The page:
Few economic success stories match that of our bayfront San Diego Convention Center. It is a clean-industry economic engine that brings in visitors. Visitor spending not only supports a wide variety of businesses, but also generates tax dollars to support vital public services.
An expanded Convention Center will bring in more visitors, have a greater economic impact and enhance the region’s marketability. That is why the San Diego Port Tenants Association eagerly anticipates that the expansion will be approved by the California Coastal Commission when it takes up the proposal Thursday.
The region needs this expansion. Everyone will win, including the Port tenants who make up the association that I am fortunate to head.
Port tenants’ dog in the hunt
Most everyone knows that tourism is the region’s second-largest economic sector, or traded economy. The Port tenants contribute greatly to that industry.
The direct annual economic impact from visitor-serving Port tenants is $1.7 billion and 11,000 direct jobs. The overall economic impact for the region is $4 billion and 36,000 jobs. Our businesses, from hotels to restaurants to retail outlets to attractions like the Midway Museum to sport fishing companies derive a great deal of their business from conventioneers simply by virtue of being close to the waterfront Convention Center.
While it is difficult to allocate revenues to just conventioneers (many of them do take off their name badges before they enter our bars, restaurants and stores), Port tenants feed the Port, through a percentage of concession revenues. The Port, in turn, feeds the region by providing for a balance of uses and supporting activities around San Diego Bay, ranging from recreation to fishing to maintaining 18 public parks — unheard of at other ports around the world.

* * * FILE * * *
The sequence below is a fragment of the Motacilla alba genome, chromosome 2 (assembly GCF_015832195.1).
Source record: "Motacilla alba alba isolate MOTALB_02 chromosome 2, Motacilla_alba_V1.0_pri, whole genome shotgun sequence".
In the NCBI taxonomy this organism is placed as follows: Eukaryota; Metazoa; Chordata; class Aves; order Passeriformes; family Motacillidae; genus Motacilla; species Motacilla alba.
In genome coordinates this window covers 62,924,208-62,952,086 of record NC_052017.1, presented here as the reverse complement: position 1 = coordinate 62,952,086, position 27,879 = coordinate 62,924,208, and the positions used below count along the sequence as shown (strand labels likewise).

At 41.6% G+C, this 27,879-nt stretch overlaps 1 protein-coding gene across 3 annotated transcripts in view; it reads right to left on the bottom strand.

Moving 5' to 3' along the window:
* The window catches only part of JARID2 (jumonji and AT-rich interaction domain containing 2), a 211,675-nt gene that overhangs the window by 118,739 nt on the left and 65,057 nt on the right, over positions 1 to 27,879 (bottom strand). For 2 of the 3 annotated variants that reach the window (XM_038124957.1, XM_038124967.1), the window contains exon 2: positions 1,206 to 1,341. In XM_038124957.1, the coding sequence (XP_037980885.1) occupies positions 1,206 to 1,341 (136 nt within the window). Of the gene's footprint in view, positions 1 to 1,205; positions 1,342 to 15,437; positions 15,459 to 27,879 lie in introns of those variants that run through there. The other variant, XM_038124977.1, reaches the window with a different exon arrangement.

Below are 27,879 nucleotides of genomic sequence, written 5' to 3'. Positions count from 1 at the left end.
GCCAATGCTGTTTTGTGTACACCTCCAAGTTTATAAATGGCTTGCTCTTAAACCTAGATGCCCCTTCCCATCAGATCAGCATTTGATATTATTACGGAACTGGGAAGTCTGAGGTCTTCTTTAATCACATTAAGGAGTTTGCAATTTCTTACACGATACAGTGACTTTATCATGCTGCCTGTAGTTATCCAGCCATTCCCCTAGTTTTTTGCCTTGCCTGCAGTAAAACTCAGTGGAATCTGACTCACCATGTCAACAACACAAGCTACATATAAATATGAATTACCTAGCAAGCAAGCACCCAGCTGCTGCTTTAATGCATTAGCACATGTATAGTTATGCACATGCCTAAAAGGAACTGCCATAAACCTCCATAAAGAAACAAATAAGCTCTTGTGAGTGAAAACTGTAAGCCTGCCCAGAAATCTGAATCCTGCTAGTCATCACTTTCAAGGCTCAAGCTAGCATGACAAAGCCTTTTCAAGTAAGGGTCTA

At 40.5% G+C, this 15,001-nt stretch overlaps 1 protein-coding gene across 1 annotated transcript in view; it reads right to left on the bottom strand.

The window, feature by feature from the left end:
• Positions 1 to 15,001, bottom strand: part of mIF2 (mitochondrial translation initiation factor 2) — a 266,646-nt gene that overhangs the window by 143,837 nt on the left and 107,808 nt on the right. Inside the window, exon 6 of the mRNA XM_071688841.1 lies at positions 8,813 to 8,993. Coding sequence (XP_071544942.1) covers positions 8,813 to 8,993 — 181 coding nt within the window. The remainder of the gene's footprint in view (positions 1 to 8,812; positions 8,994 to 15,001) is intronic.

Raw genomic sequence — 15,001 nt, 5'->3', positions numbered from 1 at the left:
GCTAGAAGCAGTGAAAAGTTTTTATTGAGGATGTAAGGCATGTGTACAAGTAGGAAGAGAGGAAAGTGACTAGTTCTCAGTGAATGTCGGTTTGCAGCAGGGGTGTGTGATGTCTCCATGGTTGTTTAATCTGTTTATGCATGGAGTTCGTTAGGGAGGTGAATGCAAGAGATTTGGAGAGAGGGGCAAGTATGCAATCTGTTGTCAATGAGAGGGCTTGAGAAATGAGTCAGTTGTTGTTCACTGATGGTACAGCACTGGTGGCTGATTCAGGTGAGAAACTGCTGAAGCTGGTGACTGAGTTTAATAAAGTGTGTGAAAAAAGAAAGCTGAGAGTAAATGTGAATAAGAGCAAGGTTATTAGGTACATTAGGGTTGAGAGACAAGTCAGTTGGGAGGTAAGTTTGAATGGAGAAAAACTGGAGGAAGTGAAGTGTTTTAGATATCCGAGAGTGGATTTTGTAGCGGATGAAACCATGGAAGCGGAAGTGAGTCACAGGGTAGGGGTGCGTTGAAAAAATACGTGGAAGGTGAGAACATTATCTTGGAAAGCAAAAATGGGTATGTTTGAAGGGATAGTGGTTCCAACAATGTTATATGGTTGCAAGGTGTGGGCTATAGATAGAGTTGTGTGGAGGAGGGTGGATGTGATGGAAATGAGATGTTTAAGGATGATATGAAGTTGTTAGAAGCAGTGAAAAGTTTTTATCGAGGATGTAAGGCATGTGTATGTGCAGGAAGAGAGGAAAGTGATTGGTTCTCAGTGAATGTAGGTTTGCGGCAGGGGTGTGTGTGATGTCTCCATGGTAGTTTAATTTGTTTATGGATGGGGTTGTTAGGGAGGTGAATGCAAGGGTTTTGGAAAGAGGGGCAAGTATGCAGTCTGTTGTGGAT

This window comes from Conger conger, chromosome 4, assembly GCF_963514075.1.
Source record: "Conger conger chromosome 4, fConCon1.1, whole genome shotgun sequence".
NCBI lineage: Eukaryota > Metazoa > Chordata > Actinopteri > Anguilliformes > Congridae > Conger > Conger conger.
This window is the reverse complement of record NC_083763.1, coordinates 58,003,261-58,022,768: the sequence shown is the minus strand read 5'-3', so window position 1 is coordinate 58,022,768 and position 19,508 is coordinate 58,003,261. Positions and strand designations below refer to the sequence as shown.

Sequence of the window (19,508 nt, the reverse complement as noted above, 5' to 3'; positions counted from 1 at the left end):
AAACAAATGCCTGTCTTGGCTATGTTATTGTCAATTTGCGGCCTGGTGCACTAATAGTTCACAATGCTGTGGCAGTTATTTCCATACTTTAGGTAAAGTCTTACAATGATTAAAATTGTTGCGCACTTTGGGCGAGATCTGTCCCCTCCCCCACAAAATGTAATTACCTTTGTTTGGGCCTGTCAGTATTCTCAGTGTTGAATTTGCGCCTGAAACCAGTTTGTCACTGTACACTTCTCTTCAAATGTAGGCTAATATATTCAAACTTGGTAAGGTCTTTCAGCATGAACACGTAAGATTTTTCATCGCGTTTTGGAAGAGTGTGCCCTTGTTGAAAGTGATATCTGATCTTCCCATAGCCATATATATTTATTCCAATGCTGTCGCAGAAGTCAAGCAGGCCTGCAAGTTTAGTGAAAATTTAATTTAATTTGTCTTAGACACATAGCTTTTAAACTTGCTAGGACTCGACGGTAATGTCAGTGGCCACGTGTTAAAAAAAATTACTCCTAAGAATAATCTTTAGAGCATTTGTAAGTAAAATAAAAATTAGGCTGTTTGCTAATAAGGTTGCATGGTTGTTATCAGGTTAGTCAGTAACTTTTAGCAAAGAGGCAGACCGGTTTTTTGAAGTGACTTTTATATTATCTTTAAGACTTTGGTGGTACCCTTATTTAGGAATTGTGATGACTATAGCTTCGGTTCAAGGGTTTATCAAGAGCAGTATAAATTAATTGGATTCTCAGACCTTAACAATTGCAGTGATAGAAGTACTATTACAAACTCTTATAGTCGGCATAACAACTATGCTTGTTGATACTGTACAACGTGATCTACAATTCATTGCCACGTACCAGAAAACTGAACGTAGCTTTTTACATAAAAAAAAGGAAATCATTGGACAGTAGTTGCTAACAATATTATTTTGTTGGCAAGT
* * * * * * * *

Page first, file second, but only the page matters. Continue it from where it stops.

How do Port tenants feed the Port? One way is through a percentage of concessions and related revenues in the hospitality sector. Last year, hotels provided $32.86 million. Restaurants and retail outlets provided $5.28 million. Sport fishing provided $1.50 million. Sport fishing counts. Consider the conventioneers who stay longer to enjoy a chartered fishing trip.
In fiscal year 2013, the Convention Center attracted more than 750,000 attendees, who accounted for $12.2 million in hotel and sales tax. Those people accounted for nearly 730,000 hotel room nights and an enormous amount of restaurant business.
One more set of numbers: The expansion will add $698 million in annual economic impact, $13.5 million in tax revenues and nearly 7,000 permanent jobs.
Remember that the impact goes far beyond the immediate area. Spending by conventioneers eases the tax burden on San Diego residents. Hotel and sales tax dollars stay here long after the convention is over and filter into communities. Those dollars help pay for police and fire protection, the upkeep of libraries and museums, and maintaining parks and beaches enjoyed by everyone.
Without those dollars, San Diego residents would either pay more in taxes or have less in the way of vital public services
Conventioneers aren’t fenced in to just the Port tidelands and aren’t restricted to doing business with Port tenants.
Conventioneers cross the street into the Gaslamp Quarter. They go to recommended restaurants downtown, in Hillcrest and beyond.
Conventioneers want to see our world-famous attractions as much as other visitors. They go to SeaWorld, the San Diego Zoo, the zoo’s Safari Park and even Legoland.
And you can bet that conventioneers enjoy our 70 miles of beaches, enjoying food and drink nearby when they do.
An expanded Convention Center means more and bigger conventions. Both mean more convention visitors. That means more for all of us. More really is more.
Support the Convention Center expansion today! Want to know how? Go to www.conventioncenterexpansion.com and click on Show Your Support. We all need for this to happen.
Bernie-Cloward is president of the San Diego Port Tenants Association. Formed in 1989, it comprises more than 300 members dedicated to enhancing trade, commerce, and tourism on San Diego Bay’s tidelands, while protecting the area’s environment.